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Inaugural Visiting Professorship in Arkansas
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Groups Reaffirm Position on Use of Vaginal Mesh for Surgical Treatment of Stress Urinary Incontinence
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Former SUFU Presidents Winters and Rovner still at work, serving up beverages at the 2016 Annual SUFU Research Foundation Resident Preceptorship! A fun time was had by all at the Park Grill in Millennium Park in Chicago.
Announcing the SUFU Visiting Professorship
This 1-day visiting professorship will be offered to interested training programs and will consist of a lecture series from a member of the SUFU Executive Committee encompassing all aspects of FPMRS, Urodynamics, and Neurourology.
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Overactive Bladder Clinical (OAB) Care Pathway
SUFU is providing the Overactive Bladder Clinical Care Pathway for use by providers and patients.
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US DHHS AHRQ SIP Notification on Nonsurgical Treatments for Urinary Incontinence
The Effective Health Care (EHC) Program at the Agency for Healthcare Research and Quality (AHRQ) is developing an evidence review on Nonsurgical Treatments for Urinary Incontinence in Adult Women: A Systematic Review Update....
SUNA Core Curriculum for Urologic Nursing
The first edition of the SUNA Core Curriculum for Urologic Nursing is now available. This comprehensive publication is an excellent resource for all urologic nurses....
ICS-SUFU Early Career promotion
ICS now offers a special reduced rate for SUFU early career professionals. For just £40 you can become an ICS early career professional member! ...
2017 Early-Career Investigators Workshop (ECIW) | Now Accepting Nominations
Nominations are now being accepted for the 2017 Early-Career Investigators Workshop! The deadline to submit nominations is Friday, March 31, 2017. ...
Neurourology and Urodynamics
Neurogenic bowel dysfunction: Clinical management recommendations of the Neurologic Incontinence Committee of the Fifth International Consultation on Incontinence 2013
Thursday, June 22, 2017
Background Evidence‐based guidelines for the management of neurological disease and lower bowel dysfunction have been produced by the International Consultations on Incontinence (ICI). These are comprehensive guidelines, and were developed to have world‐wide relevance. Aims To update clinical management of neurogenic bowel dysfunction from the recommendations of the 4th ICI, 2009. Materials and Methods A series of evidence reviews and updates were performed by members of the working group. The resulting guidelines were presented at the 2012 meeting of the European Association of Urology for consultation, and modifications applied to deliver evidence based conclusions and recommendations for the scientific report of the 5th edition of the ICI in 2013. Results The current review is a synthesis of the conclusions and recommendations, including the algorithms for initial and specialized management of neurogenic bowel dysfunction. The pathophysiology is described in terms of spinal cord injury, multiple sclerosis, and Parkinson's disease. Assessment requires detailed history and clinical assessment, general investigations, and specialized testing, if required. Treatment primarily focuses on optimizing stool consistency and regulating bowel evacuation to improve quality of life. Symptom management covers conservative and interventional measures to promote good habits and assist stool evacuation, along with prevention of incontinence. Education is essential to achieving optimal bowel management. Discussion The review offers a pragmatic approach to management in the context of complex pathophysiology and varied evidence base.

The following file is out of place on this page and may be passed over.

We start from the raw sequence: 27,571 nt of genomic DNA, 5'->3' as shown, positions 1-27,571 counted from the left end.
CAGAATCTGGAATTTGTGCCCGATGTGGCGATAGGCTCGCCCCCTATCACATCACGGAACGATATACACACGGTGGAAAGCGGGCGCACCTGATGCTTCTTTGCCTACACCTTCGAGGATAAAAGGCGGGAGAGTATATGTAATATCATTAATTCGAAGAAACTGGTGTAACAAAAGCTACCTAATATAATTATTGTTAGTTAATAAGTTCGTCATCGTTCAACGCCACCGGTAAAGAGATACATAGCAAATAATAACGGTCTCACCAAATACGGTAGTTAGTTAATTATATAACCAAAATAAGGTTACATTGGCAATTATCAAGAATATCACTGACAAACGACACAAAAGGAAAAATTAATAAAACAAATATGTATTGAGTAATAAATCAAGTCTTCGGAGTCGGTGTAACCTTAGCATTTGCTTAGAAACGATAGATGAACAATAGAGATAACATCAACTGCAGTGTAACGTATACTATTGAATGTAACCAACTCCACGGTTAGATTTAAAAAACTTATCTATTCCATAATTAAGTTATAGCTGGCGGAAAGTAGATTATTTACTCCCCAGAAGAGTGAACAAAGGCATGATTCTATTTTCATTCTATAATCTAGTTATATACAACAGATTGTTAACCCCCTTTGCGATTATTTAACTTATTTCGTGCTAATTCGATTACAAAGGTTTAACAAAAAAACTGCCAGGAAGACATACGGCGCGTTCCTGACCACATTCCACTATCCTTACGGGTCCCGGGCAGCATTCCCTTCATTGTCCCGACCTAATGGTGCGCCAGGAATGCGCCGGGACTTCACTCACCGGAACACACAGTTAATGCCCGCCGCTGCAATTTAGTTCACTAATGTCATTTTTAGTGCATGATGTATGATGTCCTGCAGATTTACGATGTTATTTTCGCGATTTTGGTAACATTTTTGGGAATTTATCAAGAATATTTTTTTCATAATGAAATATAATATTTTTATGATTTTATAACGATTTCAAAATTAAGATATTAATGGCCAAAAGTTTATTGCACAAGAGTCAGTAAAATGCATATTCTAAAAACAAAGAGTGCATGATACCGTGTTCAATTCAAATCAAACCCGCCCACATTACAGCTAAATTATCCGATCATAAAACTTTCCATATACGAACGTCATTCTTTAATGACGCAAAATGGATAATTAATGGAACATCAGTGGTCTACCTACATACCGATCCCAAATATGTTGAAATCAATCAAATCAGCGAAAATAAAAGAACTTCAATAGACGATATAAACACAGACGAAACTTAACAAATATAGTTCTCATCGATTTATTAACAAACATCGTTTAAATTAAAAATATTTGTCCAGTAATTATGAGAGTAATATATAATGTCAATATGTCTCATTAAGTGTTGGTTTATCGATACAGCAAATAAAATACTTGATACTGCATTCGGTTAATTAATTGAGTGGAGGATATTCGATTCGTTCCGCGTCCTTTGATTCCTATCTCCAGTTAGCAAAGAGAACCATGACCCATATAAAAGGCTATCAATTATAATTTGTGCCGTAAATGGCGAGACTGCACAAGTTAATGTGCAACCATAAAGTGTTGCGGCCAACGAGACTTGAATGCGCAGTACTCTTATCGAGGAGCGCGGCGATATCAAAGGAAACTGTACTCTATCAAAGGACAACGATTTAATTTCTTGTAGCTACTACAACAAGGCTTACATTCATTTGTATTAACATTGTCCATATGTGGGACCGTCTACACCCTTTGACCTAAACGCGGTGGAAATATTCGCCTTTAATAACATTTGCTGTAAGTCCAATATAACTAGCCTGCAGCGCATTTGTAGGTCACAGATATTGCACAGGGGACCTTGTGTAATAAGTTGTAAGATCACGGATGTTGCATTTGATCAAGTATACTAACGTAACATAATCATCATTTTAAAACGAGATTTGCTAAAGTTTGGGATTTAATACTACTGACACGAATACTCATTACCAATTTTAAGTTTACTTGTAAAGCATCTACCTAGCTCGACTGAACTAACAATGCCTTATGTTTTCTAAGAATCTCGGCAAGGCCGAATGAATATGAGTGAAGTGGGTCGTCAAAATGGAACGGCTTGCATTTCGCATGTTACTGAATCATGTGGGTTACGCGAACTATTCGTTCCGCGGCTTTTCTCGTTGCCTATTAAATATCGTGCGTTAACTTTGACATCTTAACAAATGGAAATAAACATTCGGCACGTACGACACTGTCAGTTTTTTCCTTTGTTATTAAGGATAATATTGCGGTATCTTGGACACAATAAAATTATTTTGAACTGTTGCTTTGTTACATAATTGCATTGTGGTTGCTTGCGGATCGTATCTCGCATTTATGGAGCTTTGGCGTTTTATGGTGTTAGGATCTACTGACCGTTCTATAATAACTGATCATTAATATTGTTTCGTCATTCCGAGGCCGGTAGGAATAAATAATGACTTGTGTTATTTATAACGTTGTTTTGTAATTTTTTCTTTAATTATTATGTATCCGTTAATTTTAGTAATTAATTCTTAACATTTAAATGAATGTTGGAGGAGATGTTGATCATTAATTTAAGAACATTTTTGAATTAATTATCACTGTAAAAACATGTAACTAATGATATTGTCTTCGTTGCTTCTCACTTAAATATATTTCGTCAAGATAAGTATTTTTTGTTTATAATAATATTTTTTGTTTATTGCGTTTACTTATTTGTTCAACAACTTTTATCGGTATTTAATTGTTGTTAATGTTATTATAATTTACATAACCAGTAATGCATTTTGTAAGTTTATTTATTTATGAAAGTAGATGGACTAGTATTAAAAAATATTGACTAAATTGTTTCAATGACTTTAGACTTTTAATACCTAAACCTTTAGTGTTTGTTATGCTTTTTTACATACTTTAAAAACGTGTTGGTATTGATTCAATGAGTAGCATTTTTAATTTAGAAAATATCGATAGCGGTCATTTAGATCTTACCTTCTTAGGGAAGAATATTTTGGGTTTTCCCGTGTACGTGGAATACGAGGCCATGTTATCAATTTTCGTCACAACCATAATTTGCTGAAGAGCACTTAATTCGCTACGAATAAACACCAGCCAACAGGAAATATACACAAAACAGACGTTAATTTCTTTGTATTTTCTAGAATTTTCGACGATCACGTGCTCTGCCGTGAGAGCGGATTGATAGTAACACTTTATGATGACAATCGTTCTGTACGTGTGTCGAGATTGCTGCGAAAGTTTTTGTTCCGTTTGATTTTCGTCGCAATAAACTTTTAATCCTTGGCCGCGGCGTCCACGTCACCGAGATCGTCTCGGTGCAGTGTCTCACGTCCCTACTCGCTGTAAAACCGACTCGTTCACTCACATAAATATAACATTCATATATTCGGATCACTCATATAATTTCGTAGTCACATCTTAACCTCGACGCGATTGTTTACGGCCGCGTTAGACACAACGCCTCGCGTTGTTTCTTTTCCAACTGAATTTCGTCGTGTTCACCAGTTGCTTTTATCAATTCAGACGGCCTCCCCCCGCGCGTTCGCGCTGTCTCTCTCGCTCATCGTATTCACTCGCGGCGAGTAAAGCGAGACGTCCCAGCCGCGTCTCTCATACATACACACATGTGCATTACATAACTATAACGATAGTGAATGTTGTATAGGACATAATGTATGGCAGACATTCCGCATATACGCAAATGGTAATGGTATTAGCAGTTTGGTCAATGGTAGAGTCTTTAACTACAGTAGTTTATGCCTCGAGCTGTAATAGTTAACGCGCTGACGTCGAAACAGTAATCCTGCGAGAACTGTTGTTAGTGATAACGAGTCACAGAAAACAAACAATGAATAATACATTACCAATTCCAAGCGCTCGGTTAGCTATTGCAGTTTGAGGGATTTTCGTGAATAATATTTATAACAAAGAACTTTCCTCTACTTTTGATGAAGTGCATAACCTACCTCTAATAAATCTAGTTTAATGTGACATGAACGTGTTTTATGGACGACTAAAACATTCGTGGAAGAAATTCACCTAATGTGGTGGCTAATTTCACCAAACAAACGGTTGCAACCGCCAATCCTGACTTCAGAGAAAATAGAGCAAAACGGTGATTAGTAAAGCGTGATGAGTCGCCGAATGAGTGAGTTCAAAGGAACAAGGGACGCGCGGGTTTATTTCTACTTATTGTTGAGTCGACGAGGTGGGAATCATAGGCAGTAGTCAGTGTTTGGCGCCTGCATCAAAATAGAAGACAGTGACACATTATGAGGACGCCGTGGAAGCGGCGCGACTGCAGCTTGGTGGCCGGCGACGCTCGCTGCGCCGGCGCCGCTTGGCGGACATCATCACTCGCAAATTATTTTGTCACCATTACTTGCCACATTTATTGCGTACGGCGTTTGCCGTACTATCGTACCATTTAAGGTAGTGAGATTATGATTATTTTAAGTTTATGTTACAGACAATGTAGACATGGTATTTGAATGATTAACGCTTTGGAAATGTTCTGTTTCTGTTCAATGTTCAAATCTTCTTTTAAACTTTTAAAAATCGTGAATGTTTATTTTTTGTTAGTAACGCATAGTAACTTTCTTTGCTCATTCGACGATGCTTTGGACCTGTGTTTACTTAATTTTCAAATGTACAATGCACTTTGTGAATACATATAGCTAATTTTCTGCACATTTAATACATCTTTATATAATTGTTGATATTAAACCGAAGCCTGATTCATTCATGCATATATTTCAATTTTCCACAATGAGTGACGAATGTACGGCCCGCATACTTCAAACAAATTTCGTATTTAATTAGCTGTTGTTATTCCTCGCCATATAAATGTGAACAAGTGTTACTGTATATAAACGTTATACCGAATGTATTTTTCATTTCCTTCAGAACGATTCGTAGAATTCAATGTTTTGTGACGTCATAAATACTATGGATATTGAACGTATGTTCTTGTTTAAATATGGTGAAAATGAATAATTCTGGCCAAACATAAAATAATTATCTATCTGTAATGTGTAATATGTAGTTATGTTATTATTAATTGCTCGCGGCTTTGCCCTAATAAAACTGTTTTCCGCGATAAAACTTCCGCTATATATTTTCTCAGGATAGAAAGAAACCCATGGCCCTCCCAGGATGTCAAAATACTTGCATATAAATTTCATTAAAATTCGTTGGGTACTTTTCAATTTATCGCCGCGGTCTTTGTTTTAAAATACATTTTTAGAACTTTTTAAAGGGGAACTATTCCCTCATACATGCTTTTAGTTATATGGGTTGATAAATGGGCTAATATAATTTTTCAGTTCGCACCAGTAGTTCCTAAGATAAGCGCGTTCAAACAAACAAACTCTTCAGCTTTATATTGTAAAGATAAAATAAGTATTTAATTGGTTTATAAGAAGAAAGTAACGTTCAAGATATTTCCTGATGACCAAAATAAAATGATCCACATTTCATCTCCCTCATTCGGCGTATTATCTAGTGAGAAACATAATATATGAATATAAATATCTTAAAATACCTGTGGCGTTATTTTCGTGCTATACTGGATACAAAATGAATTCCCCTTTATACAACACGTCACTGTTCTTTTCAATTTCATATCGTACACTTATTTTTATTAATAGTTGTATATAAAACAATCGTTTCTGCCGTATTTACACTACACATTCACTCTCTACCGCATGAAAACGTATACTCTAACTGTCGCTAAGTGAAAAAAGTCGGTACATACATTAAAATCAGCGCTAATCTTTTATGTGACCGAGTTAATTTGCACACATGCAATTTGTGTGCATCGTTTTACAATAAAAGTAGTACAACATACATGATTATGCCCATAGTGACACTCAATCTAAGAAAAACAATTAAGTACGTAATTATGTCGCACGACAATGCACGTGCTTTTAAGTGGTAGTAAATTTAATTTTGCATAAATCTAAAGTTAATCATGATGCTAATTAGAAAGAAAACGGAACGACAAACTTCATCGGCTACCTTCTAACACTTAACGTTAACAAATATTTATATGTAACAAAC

Frequency‐dependent inhibition of bladder function by saphenous nerve stimulation in anesthetized rats
Thursday, June 22, 2017
Aims Percutaneous tibial nerve stimulation (PTNS) is an effective neuromodulation therapy for treating overactive bladder (OAB). The therapeutic effects are achieved by repeatedly applying electrical stimulation through a percutaneous needle electrode that is used to target the tibial nerve (TN). Anatomical studies indicate there can be multiple saphenous nerve (SAFN) branches located near the site of electrical stimulation, and therefore we investigated the possibility of evoking a bladder‐inhibitory reflex by electrically activating the SAFN. Materials and Methods Acute experiments were conducted in 26 urethane‐anesthetized rats. Changes in bladder contraction rate (BCR) and bladder capacity were measured in response to 10‐min SAFN stimulation trials. Electrical pulses were applied at 25 µA and at stimulation frequencies between 2 Hz and 50 Hz. Results We report that SAFN stimulation at 20 Hz was most effective at reflexively decreasing the BCR (53.8 ± 5.4% from baseline) and also increasing the bladder capacity (145.8 ± 43.5% from baseline). In contrast, SAFN stimulation at other frequencies yielded inconsistent changes in bladder function. Carry‐over effects were minimized by randomizing the sequence of SAFN stimulation trials and also by allowing the bladder to return to the baseline conditions. Conclusions With notable changes in both the BCR and bladder capacity, our findings provide evidence of a novel bladder‐inhibitory reflex in anesthetized rats that is mediated by the SAFN. Further work is needed to determine the clinical relevance of this neural pathway.
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